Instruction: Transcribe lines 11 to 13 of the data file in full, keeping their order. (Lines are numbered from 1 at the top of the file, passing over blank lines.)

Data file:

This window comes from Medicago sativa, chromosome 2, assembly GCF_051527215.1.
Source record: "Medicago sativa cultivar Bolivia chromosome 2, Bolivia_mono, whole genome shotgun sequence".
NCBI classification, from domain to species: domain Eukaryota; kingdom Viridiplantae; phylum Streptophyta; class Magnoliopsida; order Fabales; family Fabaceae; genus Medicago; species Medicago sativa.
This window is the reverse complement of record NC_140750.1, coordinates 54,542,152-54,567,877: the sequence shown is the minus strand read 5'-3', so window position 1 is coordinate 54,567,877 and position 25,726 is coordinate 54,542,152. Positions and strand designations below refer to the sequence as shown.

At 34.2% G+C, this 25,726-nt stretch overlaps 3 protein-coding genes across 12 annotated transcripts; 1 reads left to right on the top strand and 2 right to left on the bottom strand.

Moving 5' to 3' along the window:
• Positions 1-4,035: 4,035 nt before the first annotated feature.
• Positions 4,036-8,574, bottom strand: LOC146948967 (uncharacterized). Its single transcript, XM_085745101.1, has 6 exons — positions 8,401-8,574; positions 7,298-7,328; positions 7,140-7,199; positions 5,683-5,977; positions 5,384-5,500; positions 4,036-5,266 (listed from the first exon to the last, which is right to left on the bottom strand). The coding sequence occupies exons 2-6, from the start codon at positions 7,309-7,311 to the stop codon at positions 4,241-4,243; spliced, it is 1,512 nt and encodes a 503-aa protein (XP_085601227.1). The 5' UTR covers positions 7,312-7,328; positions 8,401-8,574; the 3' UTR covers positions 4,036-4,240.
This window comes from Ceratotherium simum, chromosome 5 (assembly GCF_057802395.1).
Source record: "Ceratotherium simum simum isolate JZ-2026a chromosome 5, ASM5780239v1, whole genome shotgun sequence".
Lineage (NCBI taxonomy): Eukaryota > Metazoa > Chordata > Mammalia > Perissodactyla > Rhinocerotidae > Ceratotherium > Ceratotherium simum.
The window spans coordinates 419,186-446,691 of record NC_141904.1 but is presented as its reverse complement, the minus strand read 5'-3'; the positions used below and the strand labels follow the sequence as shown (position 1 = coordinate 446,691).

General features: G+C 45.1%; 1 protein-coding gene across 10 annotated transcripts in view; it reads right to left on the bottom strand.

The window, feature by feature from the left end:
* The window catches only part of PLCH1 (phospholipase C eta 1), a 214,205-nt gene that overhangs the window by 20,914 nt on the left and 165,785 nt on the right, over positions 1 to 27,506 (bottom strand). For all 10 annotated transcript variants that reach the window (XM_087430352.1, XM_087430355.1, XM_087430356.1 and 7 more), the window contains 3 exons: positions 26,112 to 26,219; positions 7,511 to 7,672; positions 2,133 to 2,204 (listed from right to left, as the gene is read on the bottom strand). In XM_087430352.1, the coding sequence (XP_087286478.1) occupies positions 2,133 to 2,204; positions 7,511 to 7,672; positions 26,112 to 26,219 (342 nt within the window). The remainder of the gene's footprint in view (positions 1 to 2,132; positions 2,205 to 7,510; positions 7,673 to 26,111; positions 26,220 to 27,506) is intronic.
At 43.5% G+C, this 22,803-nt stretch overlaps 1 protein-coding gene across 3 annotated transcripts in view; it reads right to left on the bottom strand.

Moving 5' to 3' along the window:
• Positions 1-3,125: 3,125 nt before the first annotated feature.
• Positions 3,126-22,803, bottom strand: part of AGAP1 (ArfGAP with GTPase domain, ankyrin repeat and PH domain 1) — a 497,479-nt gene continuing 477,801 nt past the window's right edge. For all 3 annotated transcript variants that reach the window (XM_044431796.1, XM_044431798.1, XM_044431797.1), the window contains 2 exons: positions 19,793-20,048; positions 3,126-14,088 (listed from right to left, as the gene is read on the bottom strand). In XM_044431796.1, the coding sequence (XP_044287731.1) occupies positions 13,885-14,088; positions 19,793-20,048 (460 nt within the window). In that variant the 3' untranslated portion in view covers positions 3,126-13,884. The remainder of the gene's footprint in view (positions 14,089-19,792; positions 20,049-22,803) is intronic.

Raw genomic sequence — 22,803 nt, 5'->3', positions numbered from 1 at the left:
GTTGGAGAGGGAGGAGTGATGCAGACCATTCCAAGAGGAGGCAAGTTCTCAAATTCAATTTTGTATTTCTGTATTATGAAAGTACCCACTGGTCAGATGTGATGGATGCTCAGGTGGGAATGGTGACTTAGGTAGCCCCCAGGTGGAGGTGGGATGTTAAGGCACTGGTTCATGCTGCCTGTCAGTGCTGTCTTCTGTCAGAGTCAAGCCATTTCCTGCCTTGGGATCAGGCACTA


Lineage (NCBI taxonomy): Eukaryota > Metazoa > Chordata > Mammalia > Perissodactyla > Rhinocerotidae > Ceratotherium > Ceratotherium simum.
The window spans coordinates 419,186-446,691 of record NC_141904.1 but is presented as its reverse complement, the minus strand read 5'-3'; the positions used below and the strand labels follow the sequence as shown (position 1 = coordinate 446,691).

General features: G+C 45.1%; 1 protein-coding gene across 10 annotated transcripts in view; it reads right to left on the bottom strand.